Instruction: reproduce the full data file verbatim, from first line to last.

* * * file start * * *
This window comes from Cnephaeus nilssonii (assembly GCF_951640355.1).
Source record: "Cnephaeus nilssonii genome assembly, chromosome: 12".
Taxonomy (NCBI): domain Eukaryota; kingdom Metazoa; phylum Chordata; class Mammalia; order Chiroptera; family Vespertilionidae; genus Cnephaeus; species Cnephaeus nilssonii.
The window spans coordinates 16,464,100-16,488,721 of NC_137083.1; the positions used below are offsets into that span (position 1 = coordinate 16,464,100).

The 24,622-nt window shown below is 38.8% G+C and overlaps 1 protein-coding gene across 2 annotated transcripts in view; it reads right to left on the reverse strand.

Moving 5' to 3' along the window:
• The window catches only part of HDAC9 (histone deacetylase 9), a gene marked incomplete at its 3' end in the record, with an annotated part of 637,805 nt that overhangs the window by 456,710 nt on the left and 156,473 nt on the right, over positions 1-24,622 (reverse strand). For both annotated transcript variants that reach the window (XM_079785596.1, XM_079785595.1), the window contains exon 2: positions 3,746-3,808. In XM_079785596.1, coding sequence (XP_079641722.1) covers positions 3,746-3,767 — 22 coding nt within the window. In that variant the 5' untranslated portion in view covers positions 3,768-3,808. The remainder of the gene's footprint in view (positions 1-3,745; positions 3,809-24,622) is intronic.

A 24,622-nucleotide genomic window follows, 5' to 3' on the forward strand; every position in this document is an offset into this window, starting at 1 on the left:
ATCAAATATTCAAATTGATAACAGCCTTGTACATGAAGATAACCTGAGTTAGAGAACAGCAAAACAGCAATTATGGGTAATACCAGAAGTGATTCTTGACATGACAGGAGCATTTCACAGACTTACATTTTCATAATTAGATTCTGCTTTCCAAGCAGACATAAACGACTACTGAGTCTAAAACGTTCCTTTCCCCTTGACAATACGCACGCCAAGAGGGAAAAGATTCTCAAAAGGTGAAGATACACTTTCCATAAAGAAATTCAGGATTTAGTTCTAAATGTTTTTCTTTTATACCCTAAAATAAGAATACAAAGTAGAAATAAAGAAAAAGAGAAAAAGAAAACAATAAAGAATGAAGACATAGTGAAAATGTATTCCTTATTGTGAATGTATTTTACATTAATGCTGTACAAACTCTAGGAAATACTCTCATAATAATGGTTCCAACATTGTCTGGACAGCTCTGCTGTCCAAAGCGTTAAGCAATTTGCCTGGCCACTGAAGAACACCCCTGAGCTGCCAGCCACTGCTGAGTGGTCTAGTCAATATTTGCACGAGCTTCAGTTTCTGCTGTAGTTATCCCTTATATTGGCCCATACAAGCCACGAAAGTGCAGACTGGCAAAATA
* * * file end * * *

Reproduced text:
This window comes from Cnephaeus nilssonii (assembly GCF_951640355.1).
Source record: "Cnephaeus nilssonii genome assembly, chromosome: 12".
Taxonomy (NCBI): domain Eukaryota; kingdom Metazoa; phylum Chordata; class Mammalia; order Chiroptera; family Vespertilionidae; genus Cnephaeus; species Cnephaeus nilssonii.
The window spans coordinates 16,464,100-16,488,721 of NC_137083.1; the positions used below are offsets into that span (position 1 = coordinate 16,464,100).

The 24,622-nt window shown below is 38.8% G+C and overlaps 1 protein-coding gene across 2 annotated transcripts in view; it reads right to left on the reverse strand.

Moving 5' to 3' along the window:
• The window catches only part of HDAC9 (histone deacetylase 9), a gene marked incomplete at its 3' end in the record, with an annotated part of 637,805 nt that overhangs the window by 456,710 nt on the left and 156,473 nt on the right, over positions 1-24,622 (reverse strand). For both annotated transcript variants that reach the window (XM_079785596.1, XM_079785595.1), the window contains exon 2: positions 3,746-3,808. In XM_079785596.1, coding sequence (XP_079641722.1) covers positions 3,746-3,767 — 22 coding nt within the window. In that variant the 5' untranslated portion in view covers positions 3,768-3,808. The remainder of the gene's footprint in view (positions 1-3,745; positions 3,809-24,622) is intronic.

A 24,622-nucleotide genomic window follows, 5' to 3' on the forward strand; every position in this document is an offset into this window, starting at 1 on the left:
ATCAAATATTCAAATTGATAACAGCCTTGTACATGAAGATAACCTGAGTTAGAGAACAGCAAAACAGCAATTATGGGTAATACCAGAAGTGATTCTTGACATGACAGGAGCATTTCACAGACTTACATTTTCATAATTAGATTCTGCTTTCCAAGCAGACATAAACGACTACTGAGTCTAAAACGTTCCTTTCCCCTTGACAATACGCACGCCAAGAGGGAAAAGATTCTCAAAAGGTGAAGATACACTTTCCATAAAGAAATTCAGGATTTAGTTCTAAATGTTTTTCTTTTATACCCTAAAATAAGAATACAAAGTAGAAATAAAGAAAAAGAGAAAAAGAAAACAATAAAGAATGAAGACATAGTGAAAATGTATTCCTTATTGTGAATGTATTTTACATTAATGCTGTACAAACTCTAGGAAATACTCTCATAATAATGGTTCCAACATTGTCTGGACAGCTCTGCTGTCCAAAGCGTTAAGCAATTTGCCTGGCCACTGAAGAACACCCCTGAGCTGCCAGCCACTGCTGAGTGGTCTAGTCAATATTTGCACGAGCTTCAGTTTCTGCTGTAGTTATCCCTTATATTGGCCCATACAAGCCACGAAAGTGCAGACTGGCAAAATA